This change was introduced simply due to the high cost of designing, manufacturing and sourcing the materials required to build such a boat which is made up of over 17,000 individual parts. As Endean explains, “by restricting teams to one AC75, it gives new teams an opportunity to enter as it reduces the monetary bar to enter the event.”
For this edition, with the AC75 now being a second-generation boat there is also the added benefit of there simply being more AC75s already in existence, Endean adds that “it is more attractive to teams to enter the event as they know there are second-hand AC75 boats that can be purchased and used to understand what the AC75 consists of, while their design team starts to build the new boat in the background.” Endean hopes that this is a new opportunity for teams to get on board.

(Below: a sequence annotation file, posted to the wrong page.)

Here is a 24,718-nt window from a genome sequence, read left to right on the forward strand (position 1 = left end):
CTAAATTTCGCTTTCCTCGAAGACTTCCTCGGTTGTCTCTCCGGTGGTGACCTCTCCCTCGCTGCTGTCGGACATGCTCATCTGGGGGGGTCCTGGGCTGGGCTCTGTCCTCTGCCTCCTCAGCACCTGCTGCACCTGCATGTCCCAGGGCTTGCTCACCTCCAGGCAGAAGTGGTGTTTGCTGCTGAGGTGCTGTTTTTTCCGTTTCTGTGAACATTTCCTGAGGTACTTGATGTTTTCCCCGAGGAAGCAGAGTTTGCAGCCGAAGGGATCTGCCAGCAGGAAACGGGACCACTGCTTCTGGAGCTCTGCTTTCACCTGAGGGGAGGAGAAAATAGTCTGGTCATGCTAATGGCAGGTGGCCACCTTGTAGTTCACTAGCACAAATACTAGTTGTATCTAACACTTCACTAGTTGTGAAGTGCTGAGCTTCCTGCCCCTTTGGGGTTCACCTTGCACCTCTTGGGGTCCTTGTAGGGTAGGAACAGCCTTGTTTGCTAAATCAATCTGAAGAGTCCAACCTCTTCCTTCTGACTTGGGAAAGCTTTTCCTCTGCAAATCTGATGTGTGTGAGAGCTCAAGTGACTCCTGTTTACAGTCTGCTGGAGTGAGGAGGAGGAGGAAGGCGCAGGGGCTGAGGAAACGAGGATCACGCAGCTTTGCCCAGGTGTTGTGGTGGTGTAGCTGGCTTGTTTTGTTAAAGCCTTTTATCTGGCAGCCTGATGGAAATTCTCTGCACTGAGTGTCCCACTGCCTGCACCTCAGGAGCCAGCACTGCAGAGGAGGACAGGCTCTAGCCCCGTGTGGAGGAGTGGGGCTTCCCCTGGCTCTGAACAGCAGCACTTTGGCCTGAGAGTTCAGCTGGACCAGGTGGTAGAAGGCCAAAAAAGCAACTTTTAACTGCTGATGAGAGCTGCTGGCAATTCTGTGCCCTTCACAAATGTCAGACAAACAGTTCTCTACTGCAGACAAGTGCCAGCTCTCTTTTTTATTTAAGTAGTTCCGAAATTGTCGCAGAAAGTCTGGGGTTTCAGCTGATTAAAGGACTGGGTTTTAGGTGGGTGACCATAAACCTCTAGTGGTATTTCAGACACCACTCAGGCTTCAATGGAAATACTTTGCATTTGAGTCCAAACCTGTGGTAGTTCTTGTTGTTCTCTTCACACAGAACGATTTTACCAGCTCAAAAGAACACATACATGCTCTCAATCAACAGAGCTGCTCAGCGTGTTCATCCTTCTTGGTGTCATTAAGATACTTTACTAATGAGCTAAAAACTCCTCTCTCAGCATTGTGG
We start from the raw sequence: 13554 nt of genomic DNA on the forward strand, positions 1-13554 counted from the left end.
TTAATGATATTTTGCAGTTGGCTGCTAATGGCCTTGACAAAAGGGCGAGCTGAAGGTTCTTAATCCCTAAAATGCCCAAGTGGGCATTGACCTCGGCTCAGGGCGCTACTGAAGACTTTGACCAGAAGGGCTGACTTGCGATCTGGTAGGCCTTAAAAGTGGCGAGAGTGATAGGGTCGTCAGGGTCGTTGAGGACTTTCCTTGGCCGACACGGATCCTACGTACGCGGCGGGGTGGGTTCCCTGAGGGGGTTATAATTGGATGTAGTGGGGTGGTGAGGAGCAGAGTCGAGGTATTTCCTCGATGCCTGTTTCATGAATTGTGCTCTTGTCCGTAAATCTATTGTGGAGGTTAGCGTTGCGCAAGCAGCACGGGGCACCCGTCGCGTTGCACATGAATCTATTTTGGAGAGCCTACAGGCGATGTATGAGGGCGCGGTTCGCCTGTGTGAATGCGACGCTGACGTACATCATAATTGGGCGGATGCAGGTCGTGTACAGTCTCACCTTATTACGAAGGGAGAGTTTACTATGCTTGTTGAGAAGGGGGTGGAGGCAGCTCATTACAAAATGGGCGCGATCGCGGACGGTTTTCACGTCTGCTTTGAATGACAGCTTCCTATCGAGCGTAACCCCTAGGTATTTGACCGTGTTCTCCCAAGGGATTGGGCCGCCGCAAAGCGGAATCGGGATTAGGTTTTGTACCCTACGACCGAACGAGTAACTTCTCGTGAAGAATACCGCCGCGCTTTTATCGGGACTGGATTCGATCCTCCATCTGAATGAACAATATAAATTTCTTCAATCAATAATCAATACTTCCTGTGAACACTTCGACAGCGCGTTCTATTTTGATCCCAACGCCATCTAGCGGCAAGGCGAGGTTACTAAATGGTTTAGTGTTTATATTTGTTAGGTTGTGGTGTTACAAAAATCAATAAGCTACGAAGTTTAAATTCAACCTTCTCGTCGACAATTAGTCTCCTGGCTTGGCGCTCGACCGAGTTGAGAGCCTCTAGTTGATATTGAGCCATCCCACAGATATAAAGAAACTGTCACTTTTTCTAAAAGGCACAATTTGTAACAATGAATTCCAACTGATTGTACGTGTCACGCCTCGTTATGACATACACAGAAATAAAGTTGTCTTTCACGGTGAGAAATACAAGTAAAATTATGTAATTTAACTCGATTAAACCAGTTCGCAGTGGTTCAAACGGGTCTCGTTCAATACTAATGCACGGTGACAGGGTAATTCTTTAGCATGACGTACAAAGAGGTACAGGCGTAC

Since the Protocol was released to the public on the 16th of November, there have been five teams that have already formally announced their challenge (Team New Zealand, INEOS BRITANNIA, Alinghi Red Bull Racing, Luna Rossa and American Magic). There is hope that more teams will join the fray.
Sailing Period Restrictions
Leading up into the AC37, there are several periods where teams are restricted from sailing their AC75s. This is to equalise the balance between existing teams and new teams, whilst also helping to rule out seasonal differences that teams in the northern and southern hemisphere might face.
When a new team joins the America’s Cup, they have the additional opportunity to sail their AC75, for 20 days sailing accumulated between June and September, with the option of buying and sailing a second-hand AC75 during this time. Existing teams can only begin sailing their AC75s from September 2022. As Endean explains, these sailing period restrictions are another new measure designed to encourage new teams to enter the 37th America’s Cup: